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Serial computed tomography findings of Coronavirus disease 2019 (COVID-19) pneumonia treated with favipiravir and steroid therapy: report of 11 cases
Bulletin of the National Research Centre volume 45, Article number: 92 (2021)
This study evaluated the time course of computed tomography (CT) findings of patients with COVID-19 pneumonia who required mechanical ventilation and were treated with favipiravir and steroid therapy.
Eleven patients with severe COVID-19 pneumonia were included. CT findings assessed at the three time points showed that all patients had ground-glass opacities (GGO) and consolidation and mixed pattern at intubation. Consolidation and mixed pattern disappeared in most of the patients whereas GGO persisted in all patients at 1-month follow-up. In addition to GGO, a subpleural line and bronchus distortion and bronchial dilatation were frequent findings. The degree of resolution of GGO varied depending on each patient. The GGO score correlated significantly with the time from symptoms onset to initiation of steroid therapy (ρ = 0.707, p = 0.015).
At 1-month follow-up after discharge, non-GGO lesions were absorbed almost completely, and GGO were a predominant CT manifestation. Starting steroid therapy earlier after onset of symptoms in severe COVID-19 pneumonia may reduce the extent of GGO at 1-month follow-up.
The spread of severe acute respiratory syndrome coronavirus 2 throughout the world has created the pandemic of coronavirus disease 2019 (COVID-19). COVID-19 is essentially diagnosed by real-time reverse transcriptase-polymerase chain reaction (PCR) testing, and chest high-resolution computed tomography (CT) is also central to the diagnosis of COVID-19 pneumonia (Lv et al. 2020). COVID-19 pneumonia is sometimes progressively presented as acute respiratory distress syndrome (ARDS) and is a definite factor of severe disease status (Marini and Gattinoni 2020). The features of COVID-19 pneumonia are often limited and are usually characterized initially by a pattern of ground-glass opacities (GGO) on CT that signifies interstitial edema rather than alveolar edema (Salehi et al. 2020).
To reduce the viral genome amounts, COVID-19 needs to be treated with a complex strategy that includes anti-inflammatory drugs and anticoagulants. To date, several drugs have been used to reduce viral genome amounts, such as chloroquine, lopinavir/ritonavir, remdesivir, and favipiravir (Wiersinga et al. 2020). Favipiravir selectively and potently inhibits the RNA polymerase of RNA viruses and is expected to be a primary drug in COVID-19 treatment (Furuta et al. 2017).
The use of favipiravir, steroid, and heparin has been attempted to treat COVID-19 (Yamamura et al. 2020). This treatment strategy for COVID-19-associated ARDS may bring beneficial results, especially in terms of prognosis and CT manifestations. The serial findings of CT manifestations of COVID-19-associated ARDS remain unclear.
This study investigated the progression of CT manifestations of severe COVID-19-associated ARDS treated with favipiravir and steroid therapy.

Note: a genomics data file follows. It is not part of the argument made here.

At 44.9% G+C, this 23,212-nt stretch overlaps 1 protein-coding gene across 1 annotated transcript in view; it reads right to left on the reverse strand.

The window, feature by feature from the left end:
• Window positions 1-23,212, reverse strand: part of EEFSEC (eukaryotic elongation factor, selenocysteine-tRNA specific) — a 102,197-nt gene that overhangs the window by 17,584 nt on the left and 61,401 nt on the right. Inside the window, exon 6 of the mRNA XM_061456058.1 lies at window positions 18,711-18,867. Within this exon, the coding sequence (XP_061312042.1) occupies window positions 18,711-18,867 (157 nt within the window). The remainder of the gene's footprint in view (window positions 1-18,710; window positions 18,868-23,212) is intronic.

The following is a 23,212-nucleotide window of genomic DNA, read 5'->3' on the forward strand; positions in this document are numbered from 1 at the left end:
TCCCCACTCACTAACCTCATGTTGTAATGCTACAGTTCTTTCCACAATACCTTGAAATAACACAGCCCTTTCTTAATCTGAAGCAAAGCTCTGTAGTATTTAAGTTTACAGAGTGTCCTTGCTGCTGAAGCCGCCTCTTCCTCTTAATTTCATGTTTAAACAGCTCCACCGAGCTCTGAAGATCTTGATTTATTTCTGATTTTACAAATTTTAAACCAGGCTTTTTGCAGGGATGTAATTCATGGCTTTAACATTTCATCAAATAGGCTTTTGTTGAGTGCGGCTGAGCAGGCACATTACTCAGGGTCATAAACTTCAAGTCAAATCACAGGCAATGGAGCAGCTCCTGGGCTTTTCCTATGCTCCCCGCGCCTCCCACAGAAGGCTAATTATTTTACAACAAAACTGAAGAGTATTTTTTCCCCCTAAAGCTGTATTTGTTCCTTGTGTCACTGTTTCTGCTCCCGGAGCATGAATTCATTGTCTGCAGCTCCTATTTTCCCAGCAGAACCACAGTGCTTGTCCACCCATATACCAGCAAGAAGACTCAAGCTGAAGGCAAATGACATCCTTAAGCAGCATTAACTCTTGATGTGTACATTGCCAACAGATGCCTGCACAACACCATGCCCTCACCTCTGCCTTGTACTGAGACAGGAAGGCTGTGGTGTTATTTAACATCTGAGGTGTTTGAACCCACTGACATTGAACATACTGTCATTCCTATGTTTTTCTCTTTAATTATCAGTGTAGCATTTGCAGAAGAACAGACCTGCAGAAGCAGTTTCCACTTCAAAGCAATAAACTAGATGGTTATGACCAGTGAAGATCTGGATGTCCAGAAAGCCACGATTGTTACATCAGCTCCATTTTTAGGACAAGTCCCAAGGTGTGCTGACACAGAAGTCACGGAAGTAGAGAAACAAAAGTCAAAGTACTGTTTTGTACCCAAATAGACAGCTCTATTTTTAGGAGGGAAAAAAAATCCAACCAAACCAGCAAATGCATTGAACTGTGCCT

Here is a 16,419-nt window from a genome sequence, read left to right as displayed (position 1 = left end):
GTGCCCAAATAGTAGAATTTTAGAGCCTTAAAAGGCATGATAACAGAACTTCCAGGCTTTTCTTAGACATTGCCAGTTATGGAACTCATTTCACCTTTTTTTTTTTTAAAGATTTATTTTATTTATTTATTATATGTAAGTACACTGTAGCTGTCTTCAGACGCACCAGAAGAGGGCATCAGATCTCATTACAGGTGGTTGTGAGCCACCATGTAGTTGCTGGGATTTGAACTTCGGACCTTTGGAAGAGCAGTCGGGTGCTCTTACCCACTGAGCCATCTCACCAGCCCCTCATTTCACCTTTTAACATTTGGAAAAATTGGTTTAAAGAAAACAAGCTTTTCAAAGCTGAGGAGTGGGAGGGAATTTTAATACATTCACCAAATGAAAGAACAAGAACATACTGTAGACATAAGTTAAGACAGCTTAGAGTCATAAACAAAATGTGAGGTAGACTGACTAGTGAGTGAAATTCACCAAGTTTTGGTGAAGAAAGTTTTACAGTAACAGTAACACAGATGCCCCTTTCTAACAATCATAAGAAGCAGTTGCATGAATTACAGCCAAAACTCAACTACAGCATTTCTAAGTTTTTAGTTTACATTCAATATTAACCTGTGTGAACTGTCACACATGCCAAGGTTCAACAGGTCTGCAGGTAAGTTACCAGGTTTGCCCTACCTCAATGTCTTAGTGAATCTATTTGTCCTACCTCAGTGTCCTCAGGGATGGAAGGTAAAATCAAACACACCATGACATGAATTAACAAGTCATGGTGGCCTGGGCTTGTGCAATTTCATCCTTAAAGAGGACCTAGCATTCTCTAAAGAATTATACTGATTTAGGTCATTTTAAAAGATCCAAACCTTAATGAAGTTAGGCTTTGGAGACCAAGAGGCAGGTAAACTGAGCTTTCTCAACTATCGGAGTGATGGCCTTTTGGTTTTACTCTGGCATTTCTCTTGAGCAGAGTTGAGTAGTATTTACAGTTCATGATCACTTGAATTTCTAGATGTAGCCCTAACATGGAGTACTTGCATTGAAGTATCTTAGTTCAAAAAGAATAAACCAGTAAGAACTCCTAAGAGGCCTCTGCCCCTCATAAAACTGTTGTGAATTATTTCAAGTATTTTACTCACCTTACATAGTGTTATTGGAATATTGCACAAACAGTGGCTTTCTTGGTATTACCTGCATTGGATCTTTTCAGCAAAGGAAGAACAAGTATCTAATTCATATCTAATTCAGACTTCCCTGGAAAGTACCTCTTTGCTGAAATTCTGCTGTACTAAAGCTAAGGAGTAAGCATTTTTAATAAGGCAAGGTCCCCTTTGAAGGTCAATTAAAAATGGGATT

We retrospectively reviewed the records of 11 patients admitted to our hospital after being transferred from other hospitals and who required mechanical ventilation for severe COVID-19 pneumonia from April 2 to 27, 2020. COVID-19 pneumonia was confirmed by real-time reverse transcriptase-PCR of specimens obtained from nasopharyngeal and throat swabs performed in approved laboratories and by chest CT. Inclusion criteria were patients with no history of other pulmonary infectious disease who required mechanical ventilation for respiratory failure due to COVID-19 pneumonia. The patients underwent CT examinations in our department at intubation (on admission), at discharge, and at 1-month follow-up. We also examined the patients’ laboratory data, including C-reactive protein and lactate dehydrogenase levels. The Ethical Committee of the hospital approved this study (approval no.: 02–0546-A).
We administered favipiravir, a steroid, and heparin to treat COVID-19 according to the following treatment protocol: oral favipiravir at 3600 mg (day 1) and 1600 mg (days 2 to 14), methylprednisolone at 1000 mg for 3 days (begun on day 5 from initial favipiravir administration (Ojha et al. 2020)), and low molecular weight heparin at 2000 IU every 12 h or unfractionated heparin at 10,000–12,000 IU/day. Heparin was administered following intubation and the initiation of mechanical ventilation.
CT scanning protocol
All patients underwent scanning with an IQon Spectral CT system (Philips Healthcare). The following scanning protocol was used: supine patient position; 120-kV tube voltage; 162–265 mAs tube current-exposure time product; 0.891 pitch; 64 × 0.625-mm collimation; 0.27-s rotation time; and 1- and 5-mm section thicknesses after reconstruction. All CT scans were unenhanced.
Two experienced radiologists (12 and 27 years of experience) blindly and independently reviewed the chest CT images. They viewed all images with both lung (width, 1600 Hounsfield Units [HU]; level, -600 HU) and mediastinal (width, 360 HU; level, 60 HU) settings.
Chest CT scanning was regularly performed at three different time points: at intubation (transfer from another hospital due to respiratory worsening), discharge, and 1-month follow-up after discharge.